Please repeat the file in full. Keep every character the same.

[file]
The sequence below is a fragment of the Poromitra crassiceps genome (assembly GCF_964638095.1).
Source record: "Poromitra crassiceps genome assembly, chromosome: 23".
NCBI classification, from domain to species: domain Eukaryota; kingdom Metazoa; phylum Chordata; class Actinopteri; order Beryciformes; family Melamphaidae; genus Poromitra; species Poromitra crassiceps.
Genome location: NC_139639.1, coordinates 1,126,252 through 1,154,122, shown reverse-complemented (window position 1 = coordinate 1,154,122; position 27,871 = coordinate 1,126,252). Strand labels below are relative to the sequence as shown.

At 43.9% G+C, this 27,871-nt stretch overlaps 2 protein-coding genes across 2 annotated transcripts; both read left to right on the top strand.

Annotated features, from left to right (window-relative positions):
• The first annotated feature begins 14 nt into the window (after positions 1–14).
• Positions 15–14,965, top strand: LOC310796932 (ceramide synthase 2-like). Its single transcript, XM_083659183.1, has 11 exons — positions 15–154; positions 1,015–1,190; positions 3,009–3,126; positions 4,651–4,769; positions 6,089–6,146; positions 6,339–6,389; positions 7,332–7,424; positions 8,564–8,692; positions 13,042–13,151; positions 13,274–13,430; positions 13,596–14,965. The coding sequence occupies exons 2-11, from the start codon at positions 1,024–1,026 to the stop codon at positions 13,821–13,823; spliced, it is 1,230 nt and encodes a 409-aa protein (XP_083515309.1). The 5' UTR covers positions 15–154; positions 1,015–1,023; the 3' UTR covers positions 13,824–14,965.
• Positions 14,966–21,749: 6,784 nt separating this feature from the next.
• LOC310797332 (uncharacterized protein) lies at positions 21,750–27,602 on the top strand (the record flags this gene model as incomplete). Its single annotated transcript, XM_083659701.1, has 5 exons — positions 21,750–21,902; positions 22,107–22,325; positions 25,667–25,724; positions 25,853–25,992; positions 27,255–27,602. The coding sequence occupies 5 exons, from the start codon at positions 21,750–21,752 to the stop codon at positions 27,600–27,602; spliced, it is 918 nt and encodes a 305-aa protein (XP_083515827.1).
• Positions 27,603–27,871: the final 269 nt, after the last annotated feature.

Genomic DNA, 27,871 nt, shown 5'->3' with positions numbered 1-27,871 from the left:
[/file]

The sequence below is a fragment of the Poromitra crassiceps genome (assembly GCF_964638095.1).
Source record: "Poromitra crassiceps genome assembly, chromosome: 23".
NCBI classification, from domain to species: domain Eukaryota; kingdom Metazoa; phylum Chordata; class Actinopteri; order Beryciformes; family Melamphaidae; genus Poromitra; species Poromitra crassiceps.
Genome location: NC_139639.1, coordinates 1,126,252 through 1,154,122, shown reverse-complemented (window position 1 = coordinate 1,154,122; position 27,871 = coordinate 1,126,252). Strand labels below are relative to the sequence as shown.

At 43.9% G+C, this 27,871-nt stretch overlaps 2 protein-coding genes across 2 annotated transcripts; both read left to right on the top strand.

Annotated features, from left to right (window-relative positions):
• The first annotated feature begins 14 nt into the window (after positions 1–14).
• Positions 15–14,965, top strand: LOC310796932 (ceramide synthase 2-like). Its single transcript, XM_083659183.1, has 11 exons — positions 15–154; positions 1,015–1,190; positions 3,009–3,126; positions 4,651–4,769; positions 6,089–6,146; positions 6,339–6,389; positions 7,332–7,424; positions 8,564–8,692; positions 13,042–13,151; positions 13,274–13,430; positions 13,596–14,965. The coding sequence occupies exons 2-11, from the start codon at positions 1,024–1,026 to the stop codon at positions 13,821–13,823; spliced, it is 1,230 nt and encodes a 409-aa protein (XP_083515309.1). The 5' UTR covers positions 15–154; positions 1,015–1,023; the 3' UTR covers positions 13,824–14,965.
• Positions 14,966–21,749: 6,784 nt separating this feature from the next.
• LOC310797332 (uncharacterized protein) lies at positions 21,750–27,602 on the top strand (the record flags this gene model as incomplete). Its single annotated transcript, XM_083659701.1, has 5 exons — positions 21,750–21,902; positions 22,107–22,325; positions 25,667–25,724; positions 25,853–25,992; positions 27,255–27,602. The coding sequence occupies 5 exons, from the start codon at positions 21,750–21,752 to the stop codon at positions 27,600–27,602; spliced, it is 918 nt and encodes a 305-aa protein (XP_083515827.1).
• Positions 27,603–27,871: the final 269 nt, after the last annotated feature.

Genomic DNA, 27,871 nt, shown 5'->3' with positions numbered 1-27,871 from the left: